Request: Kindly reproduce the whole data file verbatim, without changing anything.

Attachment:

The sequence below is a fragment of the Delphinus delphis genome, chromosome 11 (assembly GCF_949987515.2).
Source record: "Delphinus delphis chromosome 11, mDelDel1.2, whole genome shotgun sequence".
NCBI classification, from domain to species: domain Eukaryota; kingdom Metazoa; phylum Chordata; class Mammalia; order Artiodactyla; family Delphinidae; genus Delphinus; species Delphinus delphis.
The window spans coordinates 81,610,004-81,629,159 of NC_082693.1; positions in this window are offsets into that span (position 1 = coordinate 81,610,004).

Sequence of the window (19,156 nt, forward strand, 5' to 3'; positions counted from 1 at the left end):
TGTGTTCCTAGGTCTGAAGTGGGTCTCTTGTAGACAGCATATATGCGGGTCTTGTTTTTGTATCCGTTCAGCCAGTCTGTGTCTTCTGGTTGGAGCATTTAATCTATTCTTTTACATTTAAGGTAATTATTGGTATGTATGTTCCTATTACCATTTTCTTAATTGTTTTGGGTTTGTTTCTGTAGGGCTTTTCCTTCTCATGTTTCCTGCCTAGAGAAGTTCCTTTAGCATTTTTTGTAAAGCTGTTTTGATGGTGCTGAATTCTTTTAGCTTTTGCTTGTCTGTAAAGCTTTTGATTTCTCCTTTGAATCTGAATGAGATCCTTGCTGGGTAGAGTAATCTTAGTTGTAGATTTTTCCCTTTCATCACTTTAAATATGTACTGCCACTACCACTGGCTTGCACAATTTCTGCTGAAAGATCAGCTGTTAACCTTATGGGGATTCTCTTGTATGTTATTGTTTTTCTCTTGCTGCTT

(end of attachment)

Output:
The sequence below is a fragment of the Delphinus delphis genome, chromosome 11 (assembly GCF_949987515.2).
Source record: "Delphinus delphis chromosome 11, mDelDel1.2, whole genome shotgun sequence".
NCBI classification, from domain to species: domain Eukaryota; kingdom Metazoa; phylum Chordata; class Mammalia; order Artiodactyla; family Delphinidae; genus Delphinus; species Delphinus delphis.
The window spans coordinates 81,610,004-81,629,159 of NC_082693.1; positions in this window are offsets into that span (position 1 = coordinate 81,610,004).

Sequence of the window (19,156 nt, forward strand, 5' to 3'; positions counted from 1 at the left end):
TGTGTTCCTAGGTCTGAAGTGGGTCTCTTGTAGACAGCATATATGCGGGTCTTGTTTTTGTATCCGTTCAGCCAGTCTGTGTCTTCTGGTTGGAGCATTTAATCTATTCTTTTACATTTAAGGTAATTATTGGTATGTATGTTCCTATTACCATTTTCTTAATTGTTTTGGGTTTGTTTCTGTAGGGCTTTTCCTTCTCATGTTTCCTGCCTAGAGAAGTTCCTTTAGCATTTTTTGTAAAGCTGTTTTGATGGTGCTGAATTCTTTTAGCTTTTGCTTGTCTGTAAAGCTTTTGATTTCTCCTTTGAATCTGAATGAGATCCTTGCTGGGTAGAGTAATCTTAGTTGTAGATTTTTCCCTTTCATCACTTTAAATATGTACTGCCACTACCACTGGCTTGCACAATTTCTGCTGAAAGATCAGCTGTTAACCTTATGGGGATTCTCTTGTATGTTATTGTTTTTCTCTTGCTGCTT